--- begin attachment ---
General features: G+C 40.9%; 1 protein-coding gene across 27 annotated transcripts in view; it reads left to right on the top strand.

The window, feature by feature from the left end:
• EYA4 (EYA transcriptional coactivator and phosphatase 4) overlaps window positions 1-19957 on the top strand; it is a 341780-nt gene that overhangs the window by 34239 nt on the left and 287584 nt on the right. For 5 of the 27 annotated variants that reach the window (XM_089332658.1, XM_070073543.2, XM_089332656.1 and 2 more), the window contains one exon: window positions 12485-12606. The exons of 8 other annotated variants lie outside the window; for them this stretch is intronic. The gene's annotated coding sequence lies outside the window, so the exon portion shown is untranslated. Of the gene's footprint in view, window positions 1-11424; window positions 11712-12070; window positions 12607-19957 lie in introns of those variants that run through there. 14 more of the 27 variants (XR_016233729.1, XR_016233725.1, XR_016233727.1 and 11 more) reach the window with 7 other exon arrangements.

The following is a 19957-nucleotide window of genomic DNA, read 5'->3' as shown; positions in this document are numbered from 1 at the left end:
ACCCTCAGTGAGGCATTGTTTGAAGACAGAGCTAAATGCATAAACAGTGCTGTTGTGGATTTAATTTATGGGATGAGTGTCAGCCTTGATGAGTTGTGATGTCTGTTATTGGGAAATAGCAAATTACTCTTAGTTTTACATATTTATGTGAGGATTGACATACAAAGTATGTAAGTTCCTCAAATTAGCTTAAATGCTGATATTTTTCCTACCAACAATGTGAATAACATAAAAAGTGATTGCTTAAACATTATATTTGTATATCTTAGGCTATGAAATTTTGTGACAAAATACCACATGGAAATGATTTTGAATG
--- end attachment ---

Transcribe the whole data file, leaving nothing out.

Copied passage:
General features: G+C 40.9%; 1 protein-coding gene across 27 annotated transcripts in view; it reads left to right on the top strand.

The window, feature by feature from the left end:
• EYA4 (EYA transcriptional coactivator and phosphatase 4) overlaps window positions 1-19957 on the top strand; it is a 341780-nt gene that overhangs the window by 34239 nt on the left and 287584 nt on the right. For 5 of the 27 annotated variants that reach the window (XM_089332658.1, XM_070073543.2, XM_089332656.1 and 2 more), the window contains one exon: window positions 12485-12606. The exons of 8 other annotated variants lie outside the window; for them this stretch is intronic. The gene's annotated coding sequence lies outside the window, so the exon portion shown is untranslated. Of the gene's footprint in view, window positions 1-11424; window positions 11712-12070; window positions 12607-19957 lie in introns of those variants that run through there. 14 more of the 27 variants (XR_016233729.1, XR_016233725.1, XR_016233727.1 and 11 more) reach the window with 7 other exon arrangements.

The following is a 19957-nucleotide window of genomic DNA, read 5'->3' as shown; positions in this document are numbered from 1 at the left end:
ACCCTCAGTGAGGCATTGTTTGAAGACAGAGCTAAATGCATAAACAGTGCTGTTGTGGATTTAATTTATGGGATGAGTGTCAGCCTTGATGAGTTGTGATGTCTGTTATTGGGAAATAGCAAATTACTCTTAGTTTTACATATTTATGTGAGGATTGACATACAAAGTATGTAAGTTCCTCAAATTAGCTTAAATGCTGATATTTTTCCTACCAACAATGTGAATAACATAAAAAGTGATTGCTTAAACATTATATTTGTATATCTTAGGCTATGAAATTTTGTGACAAAATACCACATGGAAATGATTTTGAATG